The build quality and materials used to construct the MW40 are all absolutely brilliant. They actually feel like very expensive pair of wireless headphones. The MW60 are right up there with the build quality and precision of the BeoPlay H7 by Bang & Olufsen, however, they aren’t as light. Unlike the retro-looking MH40, the MW60 are more contemporary in styling and more simplistic looking. Each ear cup enclosure is beautifully forged out of solid aluminum and finished to a very refined, Apple-like smooth texture that screams of high-quality. You really need to hold one of these in person to truly appreciate the level of quality that oozes off of these.
High-tension hardware like the height adjustment ear cup posts, hinges and ear cup arms are all made out of strong stainless steel. There’s literally no plastic used anywhere, at least not visibly. Even when removing the ear pads I found that the entire driver plate and grille are also made from aluminum. Nothing you see and touch is synthetic. Which is also why the MW60 feel this incredibly well made and uber premium. These are officially high-grade headphones. That being said, like the MH40, the MW60 are heavy compared to plastic made headphones. More so towards the bottom where those large and very accommodating ear cups are. So just keep that in mind before you choose a pair.
You might be wondering what those black markers are on the left side of the ear cup. Those are Master & Dynamic's specially designed Bluetooth antenna that works much like the iPhone's aluminum separated antenna bands, which is the reason why the MW60 have such outstanding wireless reception and range. This is also serves as a very good Left and Right indication for correctly orienting and wearing the headphones on your head since the Left and Right markers are poorly visible.
The MW60's cowhide leather headband does seem like a slight downgrade compared to the unique and much wider racing-inspired headband of the MH40. Nonetheless, both are equally comfortable and are sufficiently padded.
Just like Master & Dynamic's non-wireless MH40 over-ear headphones, the MW60 are impressively comfortable to wear, even for extending periods of time. Extraordinarily comfortable even. And that simply isn’t something we can say about every pair of headphones that we test. The MW60 are about as comfortable as headphones come. Even more comfortable to wear than the Audio-Technica ATH-M50x, which means they can be worn for hours on end without any discomfort. The MW60 are among the few headphones I’ve used that feature such accommodating and deep elongated cups that give your ears room to breathe yet feel like they’re being hugged by the plump isolating ear pads. Like the MH40, the MW60 are closed-back headphones. Meaning they don’t have an opening in the ear cup housing behind the drivers to let air in and noise out. So when you put these on you do get a great amount of passive noise-isolation with very little audio leakage despite not having any active noise-cancellation technology.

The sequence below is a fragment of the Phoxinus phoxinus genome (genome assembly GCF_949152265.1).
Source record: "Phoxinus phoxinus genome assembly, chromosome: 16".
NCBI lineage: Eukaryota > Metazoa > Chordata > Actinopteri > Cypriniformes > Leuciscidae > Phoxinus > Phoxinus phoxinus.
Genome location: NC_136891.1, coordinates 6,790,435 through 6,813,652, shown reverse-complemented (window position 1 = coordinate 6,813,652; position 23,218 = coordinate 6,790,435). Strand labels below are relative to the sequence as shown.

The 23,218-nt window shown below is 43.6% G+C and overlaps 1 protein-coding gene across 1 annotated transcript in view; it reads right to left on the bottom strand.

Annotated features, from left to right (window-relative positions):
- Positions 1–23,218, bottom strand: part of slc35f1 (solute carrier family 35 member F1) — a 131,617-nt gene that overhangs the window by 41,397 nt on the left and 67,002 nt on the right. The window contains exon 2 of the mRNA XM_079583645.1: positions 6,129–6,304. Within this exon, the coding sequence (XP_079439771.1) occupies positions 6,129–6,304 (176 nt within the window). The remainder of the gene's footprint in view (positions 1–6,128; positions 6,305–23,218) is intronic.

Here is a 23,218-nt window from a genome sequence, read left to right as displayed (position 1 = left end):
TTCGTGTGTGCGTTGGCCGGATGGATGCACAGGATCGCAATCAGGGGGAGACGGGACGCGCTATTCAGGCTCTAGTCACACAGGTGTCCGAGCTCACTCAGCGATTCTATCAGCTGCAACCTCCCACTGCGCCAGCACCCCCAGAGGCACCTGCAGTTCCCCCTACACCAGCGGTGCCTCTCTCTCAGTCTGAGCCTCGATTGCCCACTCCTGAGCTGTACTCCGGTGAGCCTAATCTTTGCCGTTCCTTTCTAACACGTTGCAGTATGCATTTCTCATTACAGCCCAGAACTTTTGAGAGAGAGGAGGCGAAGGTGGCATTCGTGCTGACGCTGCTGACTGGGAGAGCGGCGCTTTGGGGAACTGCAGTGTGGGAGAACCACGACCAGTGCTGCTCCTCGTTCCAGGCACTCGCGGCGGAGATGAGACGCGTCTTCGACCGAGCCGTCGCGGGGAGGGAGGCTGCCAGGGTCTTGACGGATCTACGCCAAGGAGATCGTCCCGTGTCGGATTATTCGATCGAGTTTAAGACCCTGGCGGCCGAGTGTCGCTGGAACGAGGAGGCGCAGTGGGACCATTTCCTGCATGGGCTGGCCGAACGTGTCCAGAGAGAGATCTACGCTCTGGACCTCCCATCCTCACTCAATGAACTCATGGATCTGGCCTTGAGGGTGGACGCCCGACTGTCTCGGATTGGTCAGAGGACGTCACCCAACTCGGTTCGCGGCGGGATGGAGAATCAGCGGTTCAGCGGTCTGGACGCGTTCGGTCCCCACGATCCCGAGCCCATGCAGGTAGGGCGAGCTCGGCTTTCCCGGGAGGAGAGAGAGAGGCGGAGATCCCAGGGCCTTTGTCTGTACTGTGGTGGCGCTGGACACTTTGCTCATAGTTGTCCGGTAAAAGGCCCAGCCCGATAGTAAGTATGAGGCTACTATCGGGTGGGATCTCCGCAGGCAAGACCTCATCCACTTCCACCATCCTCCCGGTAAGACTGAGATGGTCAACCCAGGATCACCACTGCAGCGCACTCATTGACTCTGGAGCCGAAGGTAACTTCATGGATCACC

Thanks to extra-thick and very soft true memory foam padding covered in velvety leather courtesy of a lamb or two, the ear pads are nice and high creating a deep opening that doesn’t put pressure on them. As soon as you put these on, the MW60 do a pretty great job isolating you from the outside world and transport you to another. The experience of wearing these is highly pleasurable to say the least. Fortunately and like the MH40, the MW60 don’t have excessive clamping from the headband, which attributes to the high level of comfort they provide. The ear cups are attached to spring-loaded arms that keep them from moving around on their own while still allowing them to easily adjust automatically when worn. They can also rotate thanks to stainless steel hinges for an even greater degree of comfort and personal fit.
To adjust the headband to fit your size, simply pull the headband and ear cup apart to set your desired height using the line graph etched onto the side of the post. The smooth action of the height adjustment doesn't afford the assuring ratcheting action of a regular headband so you may find yourself having to re-adjust your settings more often. Unlike the much shorter height adjustment length of the MH40, I'm happy to find that Master & Dynamic has increased the amount of headband adjustment levels on the MW60 to fit even larger heads.